Can anyone show that:
log(N-1)! $\displaystyle \leq$ $\displaystyle \int_1^N \! log(x) \, dx$ $\displaystyle \leq$ log(N)!
$\displaystyle \log (n!) = \log n(n-1)(n-2)\cdots2\cdot1 = \log n + \log (n-1) + \cdots + \log 2$. This is a Riemann sum for the integral $\displaystyle \int \log x$. Can you show that the Riemann sum on the left of your inequality is less than the integral?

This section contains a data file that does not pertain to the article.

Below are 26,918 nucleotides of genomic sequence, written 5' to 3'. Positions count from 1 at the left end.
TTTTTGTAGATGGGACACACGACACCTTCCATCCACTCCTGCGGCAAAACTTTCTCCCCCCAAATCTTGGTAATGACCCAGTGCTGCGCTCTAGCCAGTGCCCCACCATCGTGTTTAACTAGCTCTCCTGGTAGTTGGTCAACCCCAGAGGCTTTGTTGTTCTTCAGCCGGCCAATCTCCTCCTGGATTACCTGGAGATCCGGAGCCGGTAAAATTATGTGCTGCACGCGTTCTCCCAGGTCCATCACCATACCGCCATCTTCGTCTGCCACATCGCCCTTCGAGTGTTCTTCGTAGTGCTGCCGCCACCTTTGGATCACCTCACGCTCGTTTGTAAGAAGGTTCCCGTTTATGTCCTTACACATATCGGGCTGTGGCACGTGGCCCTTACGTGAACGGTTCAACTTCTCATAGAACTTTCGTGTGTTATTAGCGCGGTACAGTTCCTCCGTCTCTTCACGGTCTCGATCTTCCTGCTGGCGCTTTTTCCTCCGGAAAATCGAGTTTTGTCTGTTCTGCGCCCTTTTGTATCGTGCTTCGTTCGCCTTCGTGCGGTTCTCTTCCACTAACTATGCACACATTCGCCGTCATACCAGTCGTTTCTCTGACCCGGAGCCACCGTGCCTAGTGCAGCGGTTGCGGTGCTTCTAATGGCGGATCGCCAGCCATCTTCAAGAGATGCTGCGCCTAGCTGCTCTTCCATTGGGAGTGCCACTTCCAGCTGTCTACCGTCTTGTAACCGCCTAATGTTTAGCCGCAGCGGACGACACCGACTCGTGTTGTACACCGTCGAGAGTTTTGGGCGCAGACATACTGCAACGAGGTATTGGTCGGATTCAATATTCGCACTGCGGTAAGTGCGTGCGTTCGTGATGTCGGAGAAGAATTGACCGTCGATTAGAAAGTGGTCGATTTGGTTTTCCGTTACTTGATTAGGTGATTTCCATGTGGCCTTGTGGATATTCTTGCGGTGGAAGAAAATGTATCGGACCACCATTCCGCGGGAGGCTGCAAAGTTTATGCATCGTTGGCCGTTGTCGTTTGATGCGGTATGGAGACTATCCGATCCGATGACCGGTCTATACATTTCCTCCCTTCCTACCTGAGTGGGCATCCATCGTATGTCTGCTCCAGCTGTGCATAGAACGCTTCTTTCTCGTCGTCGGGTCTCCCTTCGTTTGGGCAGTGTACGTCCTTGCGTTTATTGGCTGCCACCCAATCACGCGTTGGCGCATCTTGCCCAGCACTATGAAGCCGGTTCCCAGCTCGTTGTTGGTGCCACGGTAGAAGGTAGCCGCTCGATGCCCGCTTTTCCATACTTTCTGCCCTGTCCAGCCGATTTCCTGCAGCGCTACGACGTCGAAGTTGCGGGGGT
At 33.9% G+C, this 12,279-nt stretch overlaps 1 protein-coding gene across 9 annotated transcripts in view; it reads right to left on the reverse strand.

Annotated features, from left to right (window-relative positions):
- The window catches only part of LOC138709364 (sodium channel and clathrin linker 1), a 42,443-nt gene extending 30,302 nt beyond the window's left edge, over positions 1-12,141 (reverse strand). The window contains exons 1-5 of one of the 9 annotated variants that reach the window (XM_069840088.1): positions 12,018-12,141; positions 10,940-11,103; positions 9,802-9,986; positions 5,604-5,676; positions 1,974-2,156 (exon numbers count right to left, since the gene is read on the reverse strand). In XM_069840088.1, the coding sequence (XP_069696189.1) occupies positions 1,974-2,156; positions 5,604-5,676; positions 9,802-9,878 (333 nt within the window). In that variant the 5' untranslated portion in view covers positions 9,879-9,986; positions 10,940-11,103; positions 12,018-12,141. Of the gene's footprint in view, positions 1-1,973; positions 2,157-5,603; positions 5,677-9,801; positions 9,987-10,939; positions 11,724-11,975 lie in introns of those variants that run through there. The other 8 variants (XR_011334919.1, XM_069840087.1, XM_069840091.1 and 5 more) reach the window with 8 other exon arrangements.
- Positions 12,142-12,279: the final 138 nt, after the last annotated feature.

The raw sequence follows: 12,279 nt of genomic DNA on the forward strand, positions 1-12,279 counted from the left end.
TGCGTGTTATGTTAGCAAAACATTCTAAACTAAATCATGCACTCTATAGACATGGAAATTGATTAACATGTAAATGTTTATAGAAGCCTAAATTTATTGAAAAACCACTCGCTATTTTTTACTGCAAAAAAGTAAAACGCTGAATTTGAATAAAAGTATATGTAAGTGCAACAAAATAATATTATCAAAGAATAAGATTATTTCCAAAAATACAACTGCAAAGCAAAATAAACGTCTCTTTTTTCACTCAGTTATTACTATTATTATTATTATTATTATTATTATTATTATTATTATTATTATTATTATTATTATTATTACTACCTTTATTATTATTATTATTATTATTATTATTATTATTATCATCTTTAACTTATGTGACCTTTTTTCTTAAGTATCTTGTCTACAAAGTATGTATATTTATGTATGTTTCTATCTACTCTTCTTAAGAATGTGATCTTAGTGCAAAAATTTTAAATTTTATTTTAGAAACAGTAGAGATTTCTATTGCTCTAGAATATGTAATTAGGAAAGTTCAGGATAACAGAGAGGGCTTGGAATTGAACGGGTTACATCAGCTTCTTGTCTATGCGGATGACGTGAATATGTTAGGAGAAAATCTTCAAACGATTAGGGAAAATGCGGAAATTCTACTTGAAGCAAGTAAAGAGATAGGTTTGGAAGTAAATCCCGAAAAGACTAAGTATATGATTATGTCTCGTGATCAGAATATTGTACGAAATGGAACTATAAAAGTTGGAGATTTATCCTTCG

What Maddas is doing is setting up a Riemann sum for $\displaystyle \int_1^N log(x)dx$ using the integers as the "break points"- that is $\displaystyle \delta x= 1$. Since log(x) is an increasing function, you get the "lower sum" using the left endpoints of each interval and the "upper sum" using the right endpoints.